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80’s Excess Spawns Parental Success – sort of

A new report on the well-being of children has emerged, showing significant drops in areas such as binge-drinking, teen pregnancy and violence perpetrated and perpetuated by and on today’s teens.

*The adolescent and teen birth rate has dropped from 20 births per 1,000 girls in 1992 to an estimated 10.9 births per 1,000 girls in 2004.

*Binge drinking among high school seniors has fallen from 36.9 percent in 1975 to about 29.2 percent in 2004. Binge drinking is the consumption of five or more alcoholic drinks in one setting, and respondents were asked whether they had consumed such amounts within the past two weeks.

*The number of youth offenders — and victims — has fallen dramatically since 1993. The number of youths age 12-17 who were victims of crime in 1994 stood at 120 per 1,000 children. The number of crime victims in that same age group is projected at about 45 per 1,000 in 2004.

The article also quotes Jeffery Butts (an unfortunate name), director of the youth justice program at the Urban Institute, as stating, “Maybe we have the next ‘greatest generation’ coming along here,”!

Yikes, I shudder to think as I look at today’s youth with their dumb hair, holes the size of quarters in their lobes and a complete lack of common sense, but hey, those are just the teens I know.

Speculation as to the drop in these important indicators for teen success is both political and self-congratulating. Some attribute it to policy changes, economy booms in the Clinton years, more law enforcement and of course EXCELLENT parenting among those who grew up with the excesses of the late 70’s and in the wacky crack-filled days of the 80’s responding to their own experiences growing up.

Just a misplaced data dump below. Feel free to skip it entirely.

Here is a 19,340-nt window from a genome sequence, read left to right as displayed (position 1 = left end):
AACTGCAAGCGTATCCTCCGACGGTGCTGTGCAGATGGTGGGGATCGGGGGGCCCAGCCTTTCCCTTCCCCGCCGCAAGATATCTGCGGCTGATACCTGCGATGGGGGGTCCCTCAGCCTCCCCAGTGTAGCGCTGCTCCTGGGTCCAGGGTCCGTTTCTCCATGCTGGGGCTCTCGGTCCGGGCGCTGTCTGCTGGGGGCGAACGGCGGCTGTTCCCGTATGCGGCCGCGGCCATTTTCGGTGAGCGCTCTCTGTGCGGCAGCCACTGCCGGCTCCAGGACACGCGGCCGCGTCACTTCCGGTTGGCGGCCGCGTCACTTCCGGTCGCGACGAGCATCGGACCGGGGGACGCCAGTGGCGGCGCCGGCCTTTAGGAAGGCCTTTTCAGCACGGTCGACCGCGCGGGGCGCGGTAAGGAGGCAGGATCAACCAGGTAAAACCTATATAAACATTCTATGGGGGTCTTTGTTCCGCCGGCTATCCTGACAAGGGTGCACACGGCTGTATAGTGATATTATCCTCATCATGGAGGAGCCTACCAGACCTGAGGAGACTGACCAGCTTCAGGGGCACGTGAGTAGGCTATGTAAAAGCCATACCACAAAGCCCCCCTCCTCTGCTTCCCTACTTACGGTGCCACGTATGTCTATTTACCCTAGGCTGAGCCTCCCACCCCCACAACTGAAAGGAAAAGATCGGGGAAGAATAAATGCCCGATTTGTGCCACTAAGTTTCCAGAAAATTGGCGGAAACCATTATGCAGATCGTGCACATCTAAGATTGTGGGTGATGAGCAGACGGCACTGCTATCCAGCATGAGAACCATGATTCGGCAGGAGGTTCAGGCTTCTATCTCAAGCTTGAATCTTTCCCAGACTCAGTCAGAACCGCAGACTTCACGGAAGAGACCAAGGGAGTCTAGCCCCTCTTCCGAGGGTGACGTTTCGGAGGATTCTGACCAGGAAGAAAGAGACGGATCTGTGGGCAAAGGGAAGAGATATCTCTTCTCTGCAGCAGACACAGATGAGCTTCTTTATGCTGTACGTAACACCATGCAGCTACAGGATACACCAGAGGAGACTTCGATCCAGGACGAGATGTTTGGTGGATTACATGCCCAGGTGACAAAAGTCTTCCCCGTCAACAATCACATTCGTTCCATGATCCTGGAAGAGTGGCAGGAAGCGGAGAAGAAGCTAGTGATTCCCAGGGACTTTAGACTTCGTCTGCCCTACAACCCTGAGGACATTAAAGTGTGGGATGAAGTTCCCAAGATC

For my part, I think it’s a little of both, mainly parents clamping down on their kids as they think back to all the crazy stuff they did as a kid. In my house, I am the inspector general, drill sergeant, prison warden and supplies officer. And it’s a damn good thing, as my kids would be running with the dogs, eating candy for breakfast, lunch and dinner, running rough shod over anyone who dare say no, and playing in traffic – mom’s known as “mean” – daddy as “nice.”

See, Eric has had the great fortune of having about ten people play parent to his two older kids, there are aunts, uncles, grandparents, and four parents all keeping an eye on them and showering them with love and affection, this is the positive side of divorce that few people acknowledge. So his kids have benefitted greatly from an unfortunate event and in return, he thinks the hands-off, eyes-closed, stay-out-of-their-nutsack approach is the path to success, plus he is so worn down by the job of parenting at this point it’s lost its appeal.

Fortunately, I am mean and vigilant enough to play both roles, my kids can call me mean and bossy all they want, but it’s my way or it’s the highway.

In the 80’s parents didn’t worry too much about their kids doing drugs, drinking, getting pregnant or becoming victims of crime. Parents were too worried about being incinerated by a nuclear bomb, high interest rates and poorly made sitcoms.

Ahhh, but then came the 24-hour news phenomena and with it a media bombardment – not to mention the internet. If there is something bad happening in the world, we will know about it quickly and in great detail. Nothing like bad news to fuel the paranoid mom’s and dad’s imagination with visions of terror. So in turn, we don’t let our kids out of our sites, they sit on the internet, play video games, watch tv, eat chips and soda and are subsequently obese.

So, the greatest generation won’t be a bunch of drunken, drugged out sex fiends, but rather a bunch of slovenly, slothlike fatasses.

That’s much better isn’t it?

I am not buying these numbers to be honest, I think teenagers are just better liars than we were and how found ways to be sneakier about what they do. Call me cynical, but I find most of them to be a bunch of knuckleheads without one braincell to rub together.

Oh, heaven help my two little angels when they reach puberty, I know every lie, every trick, every smell, every which way but loose, and they aren’t getting away with ANYTHING.

ANYTHING I TELL YOU, now go run two more laps around the track and don’t roll your eyes at me!!

About Dawn Olsen

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